Brain: Taking notes on paper would be better for memory than on computers

When it comes to taking notes, there are two types of personalities! Anyone who takes all the notes on a tablet or smartphone … Electronic diary, shopping lists, anything goes! And then there are those who, at the risk of looking a bit old-fashioned, write everything on a piece of paper, a notebook, sometimes their hands!

The two camps are often opposed and those who have a connection to the newspaper seem to be no longer “in the game”! However, a recent Japanese study shows that those who write with pen and paper have much better developed memories! There is only one step from there to the statement that everything digital weakens the brain!

The scientific study tries to find out which of the two practices promotes memory the most! And Japanese researchers at the University of Tokyo make a clear statement! Notes on paper are better printed in our memory than notes on tablets or screens! This study, published in the journal Frontiers in Behavioral Neuroscience, explains how the brain reacts to paper and a screen.

Student tester!

Forty-eight volunteers, ages 18-29, had multiple experiences at the University of Tokyo. For example, some of them filled out a calendar on a tablet, smartphone, or paper after hearing a dialogue between two characters. During this very first phase, it took people who wrote on paper 11 minutes to complete, versus 16 minutes on their smartphones and 14 minutes on their tablet! So we write faster on paper than on the screen!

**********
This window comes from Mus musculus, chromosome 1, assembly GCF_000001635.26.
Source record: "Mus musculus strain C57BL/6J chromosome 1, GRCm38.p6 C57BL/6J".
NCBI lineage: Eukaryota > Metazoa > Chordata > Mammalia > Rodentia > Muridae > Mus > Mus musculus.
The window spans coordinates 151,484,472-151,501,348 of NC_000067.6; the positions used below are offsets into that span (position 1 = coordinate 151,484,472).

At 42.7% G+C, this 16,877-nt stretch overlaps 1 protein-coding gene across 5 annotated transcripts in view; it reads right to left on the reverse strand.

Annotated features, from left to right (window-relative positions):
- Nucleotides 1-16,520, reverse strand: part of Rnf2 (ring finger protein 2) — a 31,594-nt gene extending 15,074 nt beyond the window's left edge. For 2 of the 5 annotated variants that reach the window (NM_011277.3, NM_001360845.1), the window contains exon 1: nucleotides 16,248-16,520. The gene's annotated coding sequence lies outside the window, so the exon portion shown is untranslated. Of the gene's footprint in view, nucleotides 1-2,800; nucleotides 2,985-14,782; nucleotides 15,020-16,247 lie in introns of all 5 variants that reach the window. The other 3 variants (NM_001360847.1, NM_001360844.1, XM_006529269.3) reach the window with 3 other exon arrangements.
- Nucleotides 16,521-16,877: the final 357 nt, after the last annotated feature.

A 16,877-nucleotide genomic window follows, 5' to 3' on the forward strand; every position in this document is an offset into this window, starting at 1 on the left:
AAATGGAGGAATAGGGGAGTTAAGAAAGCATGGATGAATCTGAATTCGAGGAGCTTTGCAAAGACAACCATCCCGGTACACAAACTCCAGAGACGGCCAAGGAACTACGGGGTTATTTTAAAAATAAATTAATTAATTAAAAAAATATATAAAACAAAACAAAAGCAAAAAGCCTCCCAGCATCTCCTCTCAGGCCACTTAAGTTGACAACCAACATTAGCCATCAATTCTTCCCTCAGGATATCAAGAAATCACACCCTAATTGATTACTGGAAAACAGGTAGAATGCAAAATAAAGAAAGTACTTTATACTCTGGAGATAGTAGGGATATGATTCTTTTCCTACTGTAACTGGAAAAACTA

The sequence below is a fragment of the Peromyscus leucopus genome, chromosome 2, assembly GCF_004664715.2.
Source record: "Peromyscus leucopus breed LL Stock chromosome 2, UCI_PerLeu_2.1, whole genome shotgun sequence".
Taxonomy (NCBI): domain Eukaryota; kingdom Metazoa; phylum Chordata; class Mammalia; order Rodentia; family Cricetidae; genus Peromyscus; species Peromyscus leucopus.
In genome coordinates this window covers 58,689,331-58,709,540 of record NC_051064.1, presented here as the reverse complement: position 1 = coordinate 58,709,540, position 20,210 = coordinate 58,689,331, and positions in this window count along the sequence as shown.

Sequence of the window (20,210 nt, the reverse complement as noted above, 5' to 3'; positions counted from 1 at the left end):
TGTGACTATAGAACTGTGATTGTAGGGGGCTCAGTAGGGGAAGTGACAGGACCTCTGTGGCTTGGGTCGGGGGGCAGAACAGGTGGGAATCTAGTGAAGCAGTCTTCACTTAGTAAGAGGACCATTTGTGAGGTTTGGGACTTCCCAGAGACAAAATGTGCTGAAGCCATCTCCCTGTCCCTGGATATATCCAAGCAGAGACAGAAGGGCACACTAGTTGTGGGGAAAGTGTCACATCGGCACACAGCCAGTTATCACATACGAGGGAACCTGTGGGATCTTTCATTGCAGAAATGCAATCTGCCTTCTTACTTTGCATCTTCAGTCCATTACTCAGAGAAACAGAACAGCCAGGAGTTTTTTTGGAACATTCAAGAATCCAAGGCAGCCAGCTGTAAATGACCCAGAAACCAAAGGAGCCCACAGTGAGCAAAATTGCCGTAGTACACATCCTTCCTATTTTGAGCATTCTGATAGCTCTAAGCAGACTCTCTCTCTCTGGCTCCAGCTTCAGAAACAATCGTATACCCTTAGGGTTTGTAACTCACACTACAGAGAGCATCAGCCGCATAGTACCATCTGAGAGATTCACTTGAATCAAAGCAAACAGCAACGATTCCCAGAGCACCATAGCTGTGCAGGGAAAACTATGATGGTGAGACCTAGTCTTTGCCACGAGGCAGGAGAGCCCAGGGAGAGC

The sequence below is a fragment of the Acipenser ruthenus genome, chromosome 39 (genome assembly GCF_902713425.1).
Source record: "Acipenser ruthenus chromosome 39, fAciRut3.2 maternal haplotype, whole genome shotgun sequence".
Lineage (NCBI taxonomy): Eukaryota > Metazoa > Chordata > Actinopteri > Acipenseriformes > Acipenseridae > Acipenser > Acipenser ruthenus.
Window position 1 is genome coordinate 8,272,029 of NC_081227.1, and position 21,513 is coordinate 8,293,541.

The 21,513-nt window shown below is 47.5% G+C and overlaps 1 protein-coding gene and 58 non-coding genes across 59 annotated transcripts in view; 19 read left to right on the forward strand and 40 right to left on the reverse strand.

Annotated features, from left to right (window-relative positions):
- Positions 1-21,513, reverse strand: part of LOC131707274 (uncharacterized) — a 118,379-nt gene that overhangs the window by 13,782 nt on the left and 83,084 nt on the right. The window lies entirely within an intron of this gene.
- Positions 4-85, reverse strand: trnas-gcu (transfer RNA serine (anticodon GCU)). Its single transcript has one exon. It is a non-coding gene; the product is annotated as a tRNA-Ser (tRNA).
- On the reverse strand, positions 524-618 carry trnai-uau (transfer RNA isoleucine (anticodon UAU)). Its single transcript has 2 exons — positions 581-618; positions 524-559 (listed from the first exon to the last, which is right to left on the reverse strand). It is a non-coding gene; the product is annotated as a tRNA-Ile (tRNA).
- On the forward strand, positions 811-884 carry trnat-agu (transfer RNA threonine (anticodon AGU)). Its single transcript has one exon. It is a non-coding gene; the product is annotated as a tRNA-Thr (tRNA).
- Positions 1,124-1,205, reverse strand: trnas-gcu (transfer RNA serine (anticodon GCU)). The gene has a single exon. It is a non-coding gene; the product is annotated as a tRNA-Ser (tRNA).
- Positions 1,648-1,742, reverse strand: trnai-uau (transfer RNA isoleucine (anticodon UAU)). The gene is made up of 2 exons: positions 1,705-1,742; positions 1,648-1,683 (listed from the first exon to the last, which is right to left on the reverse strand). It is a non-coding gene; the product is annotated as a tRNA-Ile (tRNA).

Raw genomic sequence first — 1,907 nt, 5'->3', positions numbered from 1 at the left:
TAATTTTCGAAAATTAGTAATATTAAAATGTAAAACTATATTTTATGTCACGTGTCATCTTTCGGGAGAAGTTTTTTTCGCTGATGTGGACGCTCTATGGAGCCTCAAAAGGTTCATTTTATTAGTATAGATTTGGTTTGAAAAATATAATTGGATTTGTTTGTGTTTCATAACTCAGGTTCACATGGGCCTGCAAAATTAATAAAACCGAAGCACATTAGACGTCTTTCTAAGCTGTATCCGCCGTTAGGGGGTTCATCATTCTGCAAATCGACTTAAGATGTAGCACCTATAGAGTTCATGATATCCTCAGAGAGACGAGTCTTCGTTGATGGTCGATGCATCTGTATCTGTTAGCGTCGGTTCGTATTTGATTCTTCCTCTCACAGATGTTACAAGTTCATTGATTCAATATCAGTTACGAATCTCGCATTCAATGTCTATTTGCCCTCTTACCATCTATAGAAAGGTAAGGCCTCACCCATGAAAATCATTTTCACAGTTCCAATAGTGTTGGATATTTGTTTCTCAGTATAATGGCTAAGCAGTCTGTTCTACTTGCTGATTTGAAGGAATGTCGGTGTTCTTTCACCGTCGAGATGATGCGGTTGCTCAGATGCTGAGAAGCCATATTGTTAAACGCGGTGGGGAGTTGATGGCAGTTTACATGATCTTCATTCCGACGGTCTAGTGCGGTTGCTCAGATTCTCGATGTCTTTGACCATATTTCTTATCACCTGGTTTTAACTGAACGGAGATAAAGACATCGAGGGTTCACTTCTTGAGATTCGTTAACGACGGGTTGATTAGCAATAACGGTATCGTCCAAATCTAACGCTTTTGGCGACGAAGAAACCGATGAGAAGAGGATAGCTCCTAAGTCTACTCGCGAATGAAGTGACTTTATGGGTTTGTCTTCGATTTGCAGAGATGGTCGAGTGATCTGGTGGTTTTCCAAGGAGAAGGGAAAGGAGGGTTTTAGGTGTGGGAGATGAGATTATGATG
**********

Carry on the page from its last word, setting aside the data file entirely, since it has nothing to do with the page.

Scientists therefore believe that the notebook and pen stimulate the brain more than screens. Image Credit: Shutterstock / Fizkes

After completing other tasks for an hour, they had to re-remind themselves of the schedule through a 16-question MCQ. At the same time they were connected to an MRI scanner to assess the “movements” of the brain.

Result: Long live the paper and the notepad!

The same regions of the brain were activated for all participants, namely the visual cortex, the precuneus, the hippocampus and the regions of the frontal lobe. These regions of the brain are all involved in the functions of language.

On the other hand, it was found that the activity among paper users was much more intense than among others. Scientists therefore believe that the notebook and pen stimulate the brain more than screens. Which ultimately seems pretty logical.

Even if it seems out of date, keep buying a paper diary, fun notepads to take your notes in bulk. Or switch to the erasable and reusable RocketBook notepad so you don’t waste paper unnecessarily!